STORY WRITTEN FOR CBS NEWS & USED WITH PERMISSION
Russian investigators have traced the cause of a dramatic Oct. 11 Soyuz launch abort to a “deformed” sensor in a system that controlled the separation of a strap-on first-stage booster from the rocket’s central core stage, triggering a dramatic emergency escape for the Russian mission commander and his NASA co-pilot, senior managers said Thursday.
Oleg Skorobogatov, who led the accident investigation, said the sensor was damaged during final assembly at the Baikonur Cosmodrome in Kazakhstan, adding the conclusion had been “proven and confirmed.” He did not say how the sensor was bent, only that it occurred during the rocket’s assembly.
Soyuz rockets being prepared for upcoming flights will be inspected to make sure no similar problems exist.
A Soyuz rocket carrying a Russian Glonass navigation satellite is scheduled for launch Nov. 3 from the Plesetsk Cosmodrome north of Moscow and a another Soyuz, carrying the MetOp C weather satellite, is scheduled for launch Nov. 6 (EST) from Kourou, French Guiana.
The Russians then plan to launch a Progress space station supply ship from Baikonur on Nov. 16, one day after NASA and Northrup Grumman launch a station-bound Cygnus cargo capsule from the Mid-Atlantic Regional Spaceport at Wallops Island, Virginia. The unpiloted Cygnus and Progress spacecraft will both reach the station on Nov. 18.
Assuming those flights go well, the Russians will press ahead with plans to launch the next piloted Soyuz on Dec. 3, carrying commander Oleg Kononenko, Canadian astronaut David Saint-Jacques and NASA astronaut Anne McClain on a flight to the International Space Station.
The space station’s current crew — Expedition 57 commander Alexander Gerst, NASA astronaut Serena Auñón-Chancellor and cosmonaut Sergey Prokopyev — originally planned to return to Earth on Dec. 13. They now plan to come home a week later, on Dec. 20.
Before Prokopyev returns to Earth, he and Kononenko plan to carry out a spacewalk Dec. 11 to inspect the Soyuz MS-09 spacecraft that carried the Gerst crew into orbit June 6. A small leak in the spacecraft’s upper habitation module was found and fixed in August and Russian engineers want to find out how extensive the damage might have been.
They also want to learn more about whether it was caused by a deliberate act at some point during the spacecraft’s processing, as suggested at one point by Dmitry Rogozin, head of the Russian space agency Roscosmos.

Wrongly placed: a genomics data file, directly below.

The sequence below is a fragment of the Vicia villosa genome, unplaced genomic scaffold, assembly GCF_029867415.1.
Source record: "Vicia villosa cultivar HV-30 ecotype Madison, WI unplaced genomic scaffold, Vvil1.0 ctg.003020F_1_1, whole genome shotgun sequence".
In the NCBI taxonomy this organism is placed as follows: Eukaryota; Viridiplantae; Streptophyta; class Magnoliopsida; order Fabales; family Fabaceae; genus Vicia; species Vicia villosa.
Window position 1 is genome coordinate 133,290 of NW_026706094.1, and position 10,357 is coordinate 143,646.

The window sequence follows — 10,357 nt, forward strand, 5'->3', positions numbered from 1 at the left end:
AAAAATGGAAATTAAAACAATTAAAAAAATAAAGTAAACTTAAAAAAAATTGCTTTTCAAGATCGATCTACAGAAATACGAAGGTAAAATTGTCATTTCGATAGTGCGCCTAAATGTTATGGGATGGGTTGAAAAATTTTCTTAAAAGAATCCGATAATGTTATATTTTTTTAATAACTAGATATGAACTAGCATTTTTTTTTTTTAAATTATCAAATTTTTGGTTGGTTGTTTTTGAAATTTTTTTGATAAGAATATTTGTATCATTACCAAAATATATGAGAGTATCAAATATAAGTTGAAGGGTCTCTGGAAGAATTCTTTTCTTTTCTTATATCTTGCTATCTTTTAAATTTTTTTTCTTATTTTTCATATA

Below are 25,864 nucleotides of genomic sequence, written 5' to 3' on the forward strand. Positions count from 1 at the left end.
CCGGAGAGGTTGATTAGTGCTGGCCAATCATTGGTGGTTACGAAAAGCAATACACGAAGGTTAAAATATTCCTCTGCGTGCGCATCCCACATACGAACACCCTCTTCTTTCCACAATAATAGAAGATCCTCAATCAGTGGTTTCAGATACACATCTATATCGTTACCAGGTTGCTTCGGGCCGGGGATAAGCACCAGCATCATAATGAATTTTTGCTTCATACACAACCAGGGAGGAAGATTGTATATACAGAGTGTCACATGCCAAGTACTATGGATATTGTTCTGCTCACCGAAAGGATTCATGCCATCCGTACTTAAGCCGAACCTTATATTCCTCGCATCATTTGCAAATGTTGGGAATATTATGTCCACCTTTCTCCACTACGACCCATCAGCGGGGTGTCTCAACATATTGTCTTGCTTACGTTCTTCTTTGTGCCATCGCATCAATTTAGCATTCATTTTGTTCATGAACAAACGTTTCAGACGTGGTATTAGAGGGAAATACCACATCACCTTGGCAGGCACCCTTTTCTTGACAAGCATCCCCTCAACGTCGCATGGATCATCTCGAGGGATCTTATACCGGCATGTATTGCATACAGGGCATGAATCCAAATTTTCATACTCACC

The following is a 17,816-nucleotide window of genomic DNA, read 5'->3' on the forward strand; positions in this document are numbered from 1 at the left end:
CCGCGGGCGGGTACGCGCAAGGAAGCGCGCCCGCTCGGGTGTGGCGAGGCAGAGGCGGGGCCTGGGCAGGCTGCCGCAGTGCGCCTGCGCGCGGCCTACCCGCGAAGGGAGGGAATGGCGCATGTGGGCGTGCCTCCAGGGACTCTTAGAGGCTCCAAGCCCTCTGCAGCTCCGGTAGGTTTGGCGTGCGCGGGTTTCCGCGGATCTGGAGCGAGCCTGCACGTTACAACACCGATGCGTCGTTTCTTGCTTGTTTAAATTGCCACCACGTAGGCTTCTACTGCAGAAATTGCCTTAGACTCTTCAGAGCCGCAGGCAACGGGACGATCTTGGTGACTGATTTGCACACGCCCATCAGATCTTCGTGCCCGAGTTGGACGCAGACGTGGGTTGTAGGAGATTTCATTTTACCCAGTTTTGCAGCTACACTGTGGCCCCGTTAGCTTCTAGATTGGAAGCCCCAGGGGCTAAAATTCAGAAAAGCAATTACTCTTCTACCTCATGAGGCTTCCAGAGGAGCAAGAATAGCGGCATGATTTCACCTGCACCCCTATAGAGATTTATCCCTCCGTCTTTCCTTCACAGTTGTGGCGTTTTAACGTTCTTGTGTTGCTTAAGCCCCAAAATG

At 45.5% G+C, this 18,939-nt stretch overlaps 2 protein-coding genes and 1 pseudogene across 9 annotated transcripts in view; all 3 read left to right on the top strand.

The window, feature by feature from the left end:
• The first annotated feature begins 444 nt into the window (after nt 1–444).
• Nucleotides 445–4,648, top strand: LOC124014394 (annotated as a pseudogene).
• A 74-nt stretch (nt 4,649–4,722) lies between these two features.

The Oct. 11 launch abort was the first such mishap for the normally reliable Soyuz rocket since September 1983, when two cosmonauts narrowly escaped a launch pad explosion. The only other Soyuz launch abort occurred in April 1975 when two other cosmonauts were forced to make an emergency landing after a different sort of stage separation problem.
Given the long history of the rocket and its systems, analysis of telemetry and examination of wreckage, Russian investigators were able to quickly identify what went wrong in the most recent mishap.
During a news conference in Moscow Thursday, dramatic launch video was released showing how the Soyuz FG’s central second stage quickly lost control after one of the rocket’s four strap-on first-stage boosters crashed into the core.
Soyuz MS-10 commander Alexey Ovchinin and NASA astronaut Nick Hague were slammed back in their seats as the spacecraft’s flight computer triggered an automatic abort, firing rockets that rapidly pulled the crew capsule away. Arcing over on a now-ballistic trajectory, the crew made a steeper-than-normal descent, enduring about seven times the normal force of gravity before landing safely about 250 miles downrange.
Ovchinin returned to the Gagarin Cosmonaut Training Center in Star City near Moscow while Hague eventually flew home to the Johnson Space Center in Houston.
It is not known when they might get a second chance to complete their space station mission, but NASA Administrator Jim Bridenstine and Rogozin have both promised to work Ovchinin and Hague back into the crew rotation.
Because of the launch abort, the Russians were forced to launch Kononenko’s crew ahead of schedule. By taking off in the first week of December, the new crew will have time to carry out an orderly handover before helping Gerst and his crewmates depart Dec. 20. The Gerst crew must leave by early January at the latest or their Soyuz MS-09 spacecraft will exceed its on-orbit certification.
With the departure of Gerst, Auñón-Chancellor and Prokopyev, Kononenko’s crew will have the station to themselves until April when another Soyuz crew is scheduled for takeoff.
The original flight plan called for Oleg Skripochka, NASA astronaut Christina Koch and a United Arab Emirates guest astronaut to take off on April 5. The UAE astronaut then would have returned to Earth about 10 days later with Hague and Ovchinin. Thanks to the launch abort, it’s not yet known who will fly up to the station next spring or how the flights will be sequenced.
In the near term, NASA hopes to press ahead with launch of a Northrup Grumman Cygnus cargo ship atop an Antares booster from Virginia in mid November followed by launch of a SpaceX Dragon supply craft atop a Falcon 9 rocket from Cape Canaveral on Dec. 4, the day after Kononenko’s crew takes off from Baikonur.
Two NASA spacewalks to install a second set of batteries for the space station’s solar power system are on hold. The Japanese HTV cargo ship that brought the batteries up to the station in September will return to Earth Nov. 7. It originally was to carry the old batteries away from the station, but they will have to be discarded later.